A political veteran and three men who have never held office are competing for two local Ohio House seats in the Democratic primary.

Derrick Hall, a lawyer and pharmacist, is challenging state Rep. Vernon Sykes, who has served in the House twice — since 2007 and for 17 years during a previous stint — for the newly formed 34th District seat.

Paul Colavecchio, an attorney who has run for office but never served, and Jason Cowling, a former Statehouse intern and the president of a nonprofit organization, will face off in the 36th District.

The winners of the March 6 primary races will face Ronya Jeanette Habash, a Republican, in the 34th District, and state Rep. Tony DeVitis, R-Green, in the 36th District.

DeVitis, a former Green councilman, was appointed in December to the 43rd District seat to replace Todd McKenney, who was named Summit County Probate Court judge.

Ohio House and Senate district boundaries and numbers have changed with the 2012 elections. The lines were redrawn last year in the redistricting process completed after the U.S. Census every 10 years.

Neither Habash nor DeVitis has primary competition. A Republican write-in candidate planning to run against DeVitis dropped out.

The 28th District Senate seat and other House seats in the Akron area are uncontested races in the primary but will be competitive in the November general election.

34th District

Hall said he has wanted to run for office since he played the role of George Washington in the fourth grade.

“My desire to be a public servant jumped off from that,” he said.

He has nothing bad to say about Sykes.

“I’m not running because I think he’s doing a bad job,” Hall said. “We need a person who can bring different approaches to how to solve problems.”

Hall, 35, of Akron, thinks his broad educational and professional background would be an asset. If elected, he said, he would encourage high schools and colleges to create programs to educate young people for health-care jobs. He said he would try to be more engaged with constituents than Sykes.

“If I got elected, there’s not a single place you wouldn’t see me — schools, churches, community centers,” he said. “We would have open houses at our house and encourage others to open their homes.”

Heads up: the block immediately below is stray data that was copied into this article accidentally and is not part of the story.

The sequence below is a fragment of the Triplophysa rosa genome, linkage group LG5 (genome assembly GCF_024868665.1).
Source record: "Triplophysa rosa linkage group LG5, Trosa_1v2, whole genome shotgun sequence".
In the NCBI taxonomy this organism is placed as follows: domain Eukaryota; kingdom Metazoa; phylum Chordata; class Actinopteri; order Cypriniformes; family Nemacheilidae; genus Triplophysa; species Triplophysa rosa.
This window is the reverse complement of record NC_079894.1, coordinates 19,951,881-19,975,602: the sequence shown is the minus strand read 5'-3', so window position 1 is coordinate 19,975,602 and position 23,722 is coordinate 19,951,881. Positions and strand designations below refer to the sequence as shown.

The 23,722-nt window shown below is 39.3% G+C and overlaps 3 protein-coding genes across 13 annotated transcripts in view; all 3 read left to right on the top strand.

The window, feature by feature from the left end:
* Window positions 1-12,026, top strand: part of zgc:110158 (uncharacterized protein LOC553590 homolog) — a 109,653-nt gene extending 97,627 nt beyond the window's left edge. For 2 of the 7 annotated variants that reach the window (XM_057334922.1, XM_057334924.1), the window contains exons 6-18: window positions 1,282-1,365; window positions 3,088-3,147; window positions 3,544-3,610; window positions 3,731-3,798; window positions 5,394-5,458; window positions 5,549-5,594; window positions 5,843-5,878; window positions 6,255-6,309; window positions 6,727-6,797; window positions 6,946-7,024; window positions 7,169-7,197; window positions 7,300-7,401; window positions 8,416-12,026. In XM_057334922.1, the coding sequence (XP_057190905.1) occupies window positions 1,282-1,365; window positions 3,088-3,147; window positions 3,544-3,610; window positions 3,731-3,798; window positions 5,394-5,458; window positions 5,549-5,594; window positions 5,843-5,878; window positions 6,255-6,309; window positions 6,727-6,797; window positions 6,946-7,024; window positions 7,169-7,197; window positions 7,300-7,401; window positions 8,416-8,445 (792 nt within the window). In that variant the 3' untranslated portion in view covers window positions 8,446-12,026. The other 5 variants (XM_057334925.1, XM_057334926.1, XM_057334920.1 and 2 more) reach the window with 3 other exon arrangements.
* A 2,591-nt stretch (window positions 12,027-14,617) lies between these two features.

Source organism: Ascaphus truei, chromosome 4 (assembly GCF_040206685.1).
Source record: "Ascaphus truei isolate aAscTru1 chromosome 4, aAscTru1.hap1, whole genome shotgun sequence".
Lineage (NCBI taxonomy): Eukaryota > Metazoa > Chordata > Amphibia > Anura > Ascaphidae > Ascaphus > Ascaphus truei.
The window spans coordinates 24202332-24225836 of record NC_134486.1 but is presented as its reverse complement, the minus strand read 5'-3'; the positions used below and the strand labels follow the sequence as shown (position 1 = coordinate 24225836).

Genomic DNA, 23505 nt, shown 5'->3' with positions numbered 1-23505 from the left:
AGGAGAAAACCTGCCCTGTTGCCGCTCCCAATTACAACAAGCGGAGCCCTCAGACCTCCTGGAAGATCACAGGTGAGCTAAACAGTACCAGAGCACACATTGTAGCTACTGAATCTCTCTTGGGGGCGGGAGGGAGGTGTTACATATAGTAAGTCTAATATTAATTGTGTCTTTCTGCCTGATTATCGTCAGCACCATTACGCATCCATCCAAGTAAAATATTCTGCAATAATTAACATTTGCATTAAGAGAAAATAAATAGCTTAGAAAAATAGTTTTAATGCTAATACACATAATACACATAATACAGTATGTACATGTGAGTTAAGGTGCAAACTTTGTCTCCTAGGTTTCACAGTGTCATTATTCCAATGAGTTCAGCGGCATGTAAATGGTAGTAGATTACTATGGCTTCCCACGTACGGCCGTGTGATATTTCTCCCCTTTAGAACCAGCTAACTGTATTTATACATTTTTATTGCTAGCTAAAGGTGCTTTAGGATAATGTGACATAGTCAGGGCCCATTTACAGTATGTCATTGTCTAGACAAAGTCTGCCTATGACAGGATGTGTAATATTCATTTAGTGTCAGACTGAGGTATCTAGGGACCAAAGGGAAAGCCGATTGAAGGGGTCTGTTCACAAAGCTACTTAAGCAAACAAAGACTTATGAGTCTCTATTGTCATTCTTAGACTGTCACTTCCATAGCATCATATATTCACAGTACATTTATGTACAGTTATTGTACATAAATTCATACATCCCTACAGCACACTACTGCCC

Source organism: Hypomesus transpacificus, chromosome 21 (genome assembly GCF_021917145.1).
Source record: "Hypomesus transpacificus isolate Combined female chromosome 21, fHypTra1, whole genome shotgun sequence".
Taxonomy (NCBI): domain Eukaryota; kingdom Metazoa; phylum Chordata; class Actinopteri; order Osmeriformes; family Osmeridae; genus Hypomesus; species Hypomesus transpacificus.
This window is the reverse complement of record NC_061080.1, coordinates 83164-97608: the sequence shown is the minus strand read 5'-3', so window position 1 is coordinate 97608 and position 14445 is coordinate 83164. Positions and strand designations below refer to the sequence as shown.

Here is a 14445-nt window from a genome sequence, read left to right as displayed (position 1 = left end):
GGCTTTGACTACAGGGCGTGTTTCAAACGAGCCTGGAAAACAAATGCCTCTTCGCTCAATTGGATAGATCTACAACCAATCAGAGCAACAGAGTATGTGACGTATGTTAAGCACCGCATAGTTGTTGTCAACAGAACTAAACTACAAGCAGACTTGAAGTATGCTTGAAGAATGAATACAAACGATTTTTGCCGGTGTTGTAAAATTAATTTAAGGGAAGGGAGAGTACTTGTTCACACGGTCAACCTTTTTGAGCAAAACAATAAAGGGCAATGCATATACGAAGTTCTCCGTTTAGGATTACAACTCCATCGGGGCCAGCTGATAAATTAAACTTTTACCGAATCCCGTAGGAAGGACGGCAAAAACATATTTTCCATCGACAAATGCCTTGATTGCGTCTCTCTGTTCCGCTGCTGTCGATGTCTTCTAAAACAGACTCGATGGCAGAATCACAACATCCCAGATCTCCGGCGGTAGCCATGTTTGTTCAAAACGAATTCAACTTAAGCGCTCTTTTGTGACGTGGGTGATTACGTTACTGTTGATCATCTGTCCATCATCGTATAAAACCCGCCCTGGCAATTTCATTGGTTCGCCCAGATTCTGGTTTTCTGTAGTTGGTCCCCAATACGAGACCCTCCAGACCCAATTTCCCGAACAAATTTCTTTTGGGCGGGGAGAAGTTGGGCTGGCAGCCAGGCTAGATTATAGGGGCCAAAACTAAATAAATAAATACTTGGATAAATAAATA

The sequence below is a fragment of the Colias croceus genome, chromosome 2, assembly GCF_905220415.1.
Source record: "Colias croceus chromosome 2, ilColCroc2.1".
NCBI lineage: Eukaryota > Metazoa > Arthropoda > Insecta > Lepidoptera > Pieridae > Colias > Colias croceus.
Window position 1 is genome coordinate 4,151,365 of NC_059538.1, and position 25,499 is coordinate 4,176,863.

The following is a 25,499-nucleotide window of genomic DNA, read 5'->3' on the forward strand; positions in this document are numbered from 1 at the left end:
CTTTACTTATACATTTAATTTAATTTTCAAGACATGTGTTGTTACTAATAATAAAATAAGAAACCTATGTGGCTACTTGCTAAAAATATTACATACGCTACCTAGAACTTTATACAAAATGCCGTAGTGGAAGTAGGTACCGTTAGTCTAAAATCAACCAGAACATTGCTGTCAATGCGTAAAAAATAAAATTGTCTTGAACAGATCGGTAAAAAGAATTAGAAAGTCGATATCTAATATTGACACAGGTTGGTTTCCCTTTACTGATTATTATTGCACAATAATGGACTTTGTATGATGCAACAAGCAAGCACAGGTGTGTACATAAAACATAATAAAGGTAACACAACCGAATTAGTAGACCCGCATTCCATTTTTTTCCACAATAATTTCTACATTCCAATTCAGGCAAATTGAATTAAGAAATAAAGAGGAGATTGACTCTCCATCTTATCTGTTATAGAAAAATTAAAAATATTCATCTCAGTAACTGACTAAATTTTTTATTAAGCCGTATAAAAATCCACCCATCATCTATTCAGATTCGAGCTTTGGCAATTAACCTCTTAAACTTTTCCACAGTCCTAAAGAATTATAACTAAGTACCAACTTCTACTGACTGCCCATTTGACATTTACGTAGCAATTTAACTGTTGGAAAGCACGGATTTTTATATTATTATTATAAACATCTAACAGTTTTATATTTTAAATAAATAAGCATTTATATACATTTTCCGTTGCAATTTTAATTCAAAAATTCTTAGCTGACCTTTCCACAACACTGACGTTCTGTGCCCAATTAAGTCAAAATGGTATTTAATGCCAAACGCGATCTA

Sykes, 60, of Akron, said Hall’s enthusiasm reminds him of himself when he first ran for office. He is running for the last term he’s permitted under term limits.

“I’m still — hopefully — enthusiastic,” he said. “I’m not running against him. I’m running for re-election.”

He considered a bid for Congress in the newly formed 11th District that extends from Cleveland to Akron rather than trying to return to the Statehouse.

“I wanted to make sure Akron was not overlooked with the combining of the inner-city communities of Cleveland and Akron,” he said.

He said he decided the community would be “best served to take advantage of the experience I have for the time I have left” as a state representative.

Sykes, who sits on several powerful committees, including as the ranking minority member of the House Finance and Appropriations Committee, also is on the Constitutional Modernization Committee that is examining the state Constitution for possible changes that could be put before voters. One of the issues the committee will be studying is term limits.

Sykes, who said he originally favored term limits, now thinks they should be “increased some.”

“I’m not sure how much,” he said.

36th District

The candidates for the 36th District have experience on the fringes of politics, though neither has held office.

Colavecchio, 55, of Cuyahoga Falls, ran against former state Rep. John Widowfield in 2006, earning 49 percent of the vote, and for Summit County Council in 2008 against Gloria Rodgers.

His wife, Diana, is president pro-tem of Cuyahoga Falls City Council.

Colavecchio was an attorney for the United Auto Workers for 20 years and now has a private practice with his wife.

“On all levels — state, county and federal — I’m in the loop,” he said. “For a person who is not an incumbent, I would be able to hit the ground running.”

He said he is bothered by how Republican Gov. John Kasich and the GOP-controlled legislature have “steamrolled all the issues without having a discussion back and forth between the parties.”

“I would try to get along because it’s for everybody’s benefit,” he said. “People might like divided government, but not to this extent. I’ve never seen any administration be this extreme. I’m not an extremist.”

Colavecchio said he would try to increase funding for schools and local governments and do whatever he could to help create jobs.

Cowling, 37, of Clinton, was an intern for former state Rep. Steve Dyer and helped with his campaign. When he found out Dyer wasn’t running, he said it “seemed like a great time to get involved.”

Cowling worked in the security industry, designing camera systems, and now runs Cybercation, a nonprofit organization that encourages high school students to study information technology fields in college.

“I definitely know how things work in Columbus,” Cowling said. “I’m a small-business owner. I’ve worked in the corporate world. I think I have a lot of good acumen.”

Cowling said he would emphasize the need for retraining the work force, for turning former manufacturing buildings into technology-related facilities and for encouraging the development of alternative energy, like windmills.

“We need to be more future-oriented, rather than past,” he said. “We continue to miss the boat on alternative energy. ... Every year that goes by, we are missing out on potential jobs.”

Stephanie Warsmith can be reached at 330-996-3705 or swarsmith@thebeaconjournal.com.